During Sunday’s morning break, some of us explored down the beach and saw the Galant Lady. We continued on to the southern tip of the island, to the old sea wall. It was a great spot for photo shoots – the models we saw leaving must have agreed. Back in class we discussed group living and costs and benefits of a social life. There are different types of group living, including fission-fusion society versus matriarchies, for example. Then, Nicole shared the short-version of her doctoral work. Hearing about her investigations into some of the things we have seen here, first hand, was great. We really liked the visualizations of the data/the dolphins’ interactions, including the sociogram. John compared it to his own social circles back home – big group of friends, with subsets who hang out more often.
Before the boat departed, we got to see a large tarpin at the marina. Then, we were off! Sadly, without Kel (but don’t worry, all is well – she’ll be back tomorrow!). It was a really pretty day. On the way out, Sam & Kayla saw a pufferfish and a stingray! Today, there were almost too many flying fish (ok, there could never be too many!). Our first dolphin sighting was at 15:49 and we saw four bottlenose dolphins. They were just slowly traveling and didn’t stick around for very long, so we continued our search. At 16:02, we saw our first spotteds – a group of just three, including Leslie (#080), her calf and a juvenile. We got in the water and got a quick glimpse of this trio. Back on the boat, at 16:37, we came upon a group of 16. Leslie and her calf were in this group too. When it was time to get in the water, we could see the dolphins waiting by the stern (for us?!). Kayla stayed onboard and was super excited to recognize #104 (“Lamda”) on her own! Captain Al did more boat circles than normal, as the dolphins kept showing interest in riding the bow of the boat. In the water, we saw a lot of play behaviors and from the boat, we could see some sticking their rostrums out of the water. There were lots of small jellyfish in the water today as well as lots of dolphin fecal matter – yay. These realities of the sea didn’t stop us from enjoying these awesome observations. We got back on the boat and Captain Al called down that we could keep our snorkel gear on and hop back in – the dolphins had returned! Some of us did and there was even more playing and social behavior. It was really interesting to see how close the dolphins came to Nicole and DCP’s MVA. The dolphins came so close to all of us, it was very cool. Nicole was able to ID Tina (#14) and calf, Niecey (#48) and calf, Paul (#99), #104 (“Lamda”), Poppy (#112) and un-named #107 and #114. Those of us on the boat saw even more aerial behaviors and activity at the surface. We got another chance to see how Denver might actually be a dolphin (he’s very comfortable in the water!). On the way back to shore, Denver saw a tiger shark – to those of us who saw it, it was definitely a big blob. Coming into the harbor, some of us saw a spotted eagle ray.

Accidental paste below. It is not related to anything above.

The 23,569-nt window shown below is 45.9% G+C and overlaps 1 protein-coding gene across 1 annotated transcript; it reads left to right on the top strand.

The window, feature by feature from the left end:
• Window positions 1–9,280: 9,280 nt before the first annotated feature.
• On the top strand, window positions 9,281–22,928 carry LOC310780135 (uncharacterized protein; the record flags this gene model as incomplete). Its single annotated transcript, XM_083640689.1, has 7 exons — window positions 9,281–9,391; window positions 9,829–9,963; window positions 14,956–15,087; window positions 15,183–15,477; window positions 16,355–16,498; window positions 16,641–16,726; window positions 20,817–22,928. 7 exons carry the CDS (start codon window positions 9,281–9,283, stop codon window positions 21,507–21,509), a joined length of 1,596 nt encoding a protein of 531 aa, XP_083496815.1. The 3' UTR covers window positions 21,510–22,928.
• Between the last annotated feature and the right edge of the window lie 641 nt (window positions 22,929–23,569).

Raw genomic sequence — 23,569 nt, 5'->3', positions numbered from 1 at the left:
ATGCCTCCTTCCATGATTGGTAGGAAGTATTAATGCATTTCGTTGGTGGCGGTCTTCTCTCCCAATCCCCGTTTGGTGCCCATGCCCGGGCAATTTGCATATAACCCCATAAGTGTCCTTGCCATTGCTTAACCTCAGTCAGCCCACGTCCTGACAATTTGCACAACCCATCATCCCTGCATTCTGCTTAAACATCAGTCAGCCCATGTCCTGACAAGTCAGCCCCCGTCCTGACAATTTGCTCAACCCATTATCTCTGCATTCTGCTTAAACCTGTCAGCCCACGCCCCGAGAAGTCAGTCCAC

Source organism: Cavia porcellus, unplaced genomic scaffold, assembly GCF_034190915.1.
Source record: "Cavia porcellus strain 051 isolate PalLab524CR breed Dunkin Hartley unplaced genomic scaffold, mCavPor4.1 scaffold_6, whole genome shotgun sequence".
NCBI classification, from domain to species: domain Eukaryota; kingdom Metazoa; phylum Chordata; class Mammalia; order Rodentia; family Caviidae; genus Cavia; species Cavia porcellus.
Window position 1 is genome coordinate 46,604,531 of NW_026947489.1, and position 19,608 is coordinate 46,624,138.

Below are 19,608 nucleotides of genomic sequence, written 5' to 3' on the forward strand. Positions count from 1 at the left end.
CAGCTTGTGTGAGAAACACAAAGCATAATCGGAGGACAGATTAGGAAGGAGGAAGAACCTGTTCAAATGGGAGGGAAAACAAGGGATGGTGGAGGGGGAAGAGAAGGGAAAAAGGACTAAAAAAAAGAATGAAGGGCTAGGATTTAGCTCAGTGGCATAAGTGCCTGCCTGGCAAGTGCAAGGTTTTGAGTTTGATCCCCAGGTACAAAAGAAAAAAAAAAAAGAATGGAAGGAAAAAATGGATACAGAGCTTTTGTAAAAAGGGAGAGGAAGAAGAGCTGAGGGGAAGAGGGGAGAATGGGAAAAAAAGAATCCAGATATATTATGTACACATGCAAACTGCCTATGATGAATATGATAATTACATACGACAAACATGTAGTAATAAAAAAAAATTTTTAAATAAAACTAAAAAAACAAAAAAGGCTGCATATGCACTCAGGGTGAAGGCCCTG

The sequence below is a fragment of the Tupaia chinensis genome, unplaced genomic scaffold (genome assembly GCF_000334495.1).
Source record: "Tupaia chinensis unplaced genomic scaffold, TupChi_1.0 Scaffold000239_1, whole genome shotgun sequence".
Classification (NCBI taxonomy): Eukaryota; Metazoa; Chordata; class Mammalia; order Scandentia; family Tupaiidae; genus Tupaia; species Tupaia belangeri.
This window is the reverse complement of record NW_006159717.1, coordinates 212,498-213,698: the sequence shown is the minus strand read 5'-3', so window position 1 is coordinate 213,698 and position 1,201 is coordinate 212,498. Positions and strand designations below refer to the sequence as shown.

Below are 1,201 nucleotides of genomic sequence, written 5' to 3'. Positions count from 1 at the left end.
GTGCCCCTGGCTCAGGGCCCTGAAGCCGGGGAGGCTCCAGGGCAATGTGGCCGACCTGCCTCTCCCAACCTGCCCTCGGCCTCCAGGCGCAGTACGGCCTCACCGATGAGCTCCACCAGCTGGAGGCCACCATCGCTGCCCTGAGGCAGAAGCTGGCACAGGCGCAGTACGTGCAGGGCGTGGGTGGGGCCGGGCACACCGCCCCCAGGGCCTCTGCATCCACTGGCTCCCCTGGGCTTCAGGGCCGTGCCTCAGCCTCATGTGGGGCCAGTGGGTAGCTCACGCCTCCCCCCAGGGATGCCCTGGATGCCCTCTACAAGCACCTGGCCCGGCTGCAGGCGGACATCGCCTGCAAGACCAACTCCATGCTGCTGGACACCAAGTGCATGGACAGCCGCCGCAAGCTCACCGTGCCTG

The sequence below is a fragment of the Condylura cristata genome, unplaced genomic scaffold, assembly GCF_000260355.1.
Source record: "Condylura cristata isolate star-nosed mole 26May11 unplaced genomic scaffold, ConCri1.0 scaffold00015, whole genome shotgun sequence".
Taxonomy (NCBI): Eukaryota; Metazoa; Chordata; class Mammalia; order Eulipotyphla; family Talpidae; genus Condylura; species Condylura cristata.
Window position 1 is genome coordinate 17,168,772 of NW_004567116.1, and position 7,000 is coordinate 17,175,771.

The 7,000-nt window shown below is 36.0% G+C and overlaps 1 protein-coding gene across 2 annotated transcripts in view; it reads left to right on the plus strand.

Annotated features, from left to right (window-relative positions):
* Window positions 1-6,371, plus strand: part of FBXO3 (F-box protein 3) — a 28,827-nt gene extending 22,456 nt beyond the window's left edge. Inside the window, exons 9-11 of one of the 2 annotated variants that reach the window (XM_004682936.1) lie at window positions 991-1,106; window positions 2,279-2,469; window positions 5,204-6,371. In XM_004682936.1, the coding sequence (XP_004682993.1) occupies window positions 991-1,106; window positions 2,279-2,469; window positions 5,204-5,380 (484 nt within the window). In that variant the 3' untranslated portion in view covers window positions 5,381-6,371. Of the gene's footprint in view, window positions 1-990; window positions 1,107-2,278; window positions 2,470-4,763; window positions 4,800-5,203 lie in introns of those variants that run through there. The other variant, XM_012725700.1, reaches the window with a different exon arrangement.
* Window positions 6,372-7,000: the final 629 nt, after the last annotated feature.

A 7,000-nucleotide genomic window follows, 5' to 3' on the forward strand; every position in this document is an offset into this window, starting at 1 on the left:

Worn out from the sun and our swims, we devoured “the bomb BBQ chicken.” We rounded out the night by making a serious dent in DCP’s t-shirt stock.
Roll Kerns (EKU 2019)